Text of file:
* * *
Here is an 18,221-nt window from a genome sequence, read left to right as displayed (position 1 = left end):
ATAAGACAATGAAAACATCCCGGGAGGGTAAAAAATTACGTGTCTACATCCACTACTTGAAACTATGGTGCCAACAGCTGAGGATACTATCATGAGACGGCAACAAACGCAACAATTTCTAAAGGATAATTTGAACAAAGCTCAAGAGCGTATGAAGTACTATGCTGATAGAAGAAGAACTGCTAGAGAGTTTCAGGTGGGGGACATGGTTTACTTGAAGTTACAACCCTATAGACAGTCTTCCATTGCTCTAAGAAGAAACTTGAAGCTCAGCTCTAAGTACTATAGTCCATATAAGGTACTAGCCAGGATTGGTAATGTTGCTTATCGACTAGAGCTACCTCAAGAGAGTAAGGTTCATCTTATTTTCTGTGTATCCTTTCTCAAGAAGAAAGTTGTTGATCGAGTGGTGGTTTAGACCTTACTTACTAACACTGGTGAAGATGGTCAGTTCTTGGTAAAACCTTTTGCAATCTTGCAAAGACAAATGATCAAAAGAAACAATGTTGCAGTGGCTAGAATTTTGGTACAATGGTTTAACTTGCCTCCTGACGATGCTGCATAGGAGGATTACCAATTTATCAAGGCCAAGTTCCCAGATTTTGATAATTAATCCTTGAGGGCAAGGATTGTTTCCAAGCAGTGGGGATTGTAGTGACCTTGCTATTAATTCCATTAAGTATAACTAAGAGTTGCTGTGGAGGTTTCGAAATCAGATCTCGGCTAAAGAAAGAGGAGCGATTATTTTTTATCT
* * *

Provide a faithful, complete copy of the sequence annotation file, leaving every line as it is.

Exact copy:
Here is an 18,221-nt window from a genome sequence, read left to right as displayed (position 1 = left end):
ATAAGACAATGAAAACATCCCGGGAGGGTAAAAAATTACGTGTCTACATCCACTACTTGAAACTATGGTGCCAACAGCTGAGGATACTATCATGAGACGGCAACAAACGCAACAATTTCTAAAGGATAATTTGAACAAAGCTCAAGAGCGTATGAAGTACTATGCTGATAGAAGAAGAACTGCTAGAGAGTTTCAGGTGGGGGACATGGTTTACTTGAAGTTACAACCCTATAGACAGTCTTCCATTGCTCTAAGAAGAAACTTGAAGCTCAGCTCTAAGTACTATAGTCCATATAAGGTACTAGCCAGGATTGGTAATGTTGCTTATCGACTAGAGCTACCTCAAGAGAGTAAGGTTCATCTTATTTTCTGTGTATCCTTTCTCAAGAAGAAAGTTGTTGATCGAGTGGTGGTTTAGACCTTACTTACTAACACTGGTGAAGATGGTCAGTTCTTGGTAAAACCTTTTGCAATCTTGCAAAGACAAATGATCAAAAGAAACAATGTTGCAGTGGCTAGAATTTTGGTACAATGGTTTAACTTGCCTCCTGACGATGCTGCATAGGAGGATTACCAATTTATCAAGGCCAAGTTCCCAGATTTTGATAATTAATCCTTGAGGGCAAGGATTGTTTCCAAGCAGTGGGGATTGTAGTGACCTTGCTATTAATTCCATTAAGTATAACTAAGAGTTGCTGTGGAGGTTTCGAAATCAGATCTCGGCTAAAGAAAGAGGAGCGATTATTTTTTATCT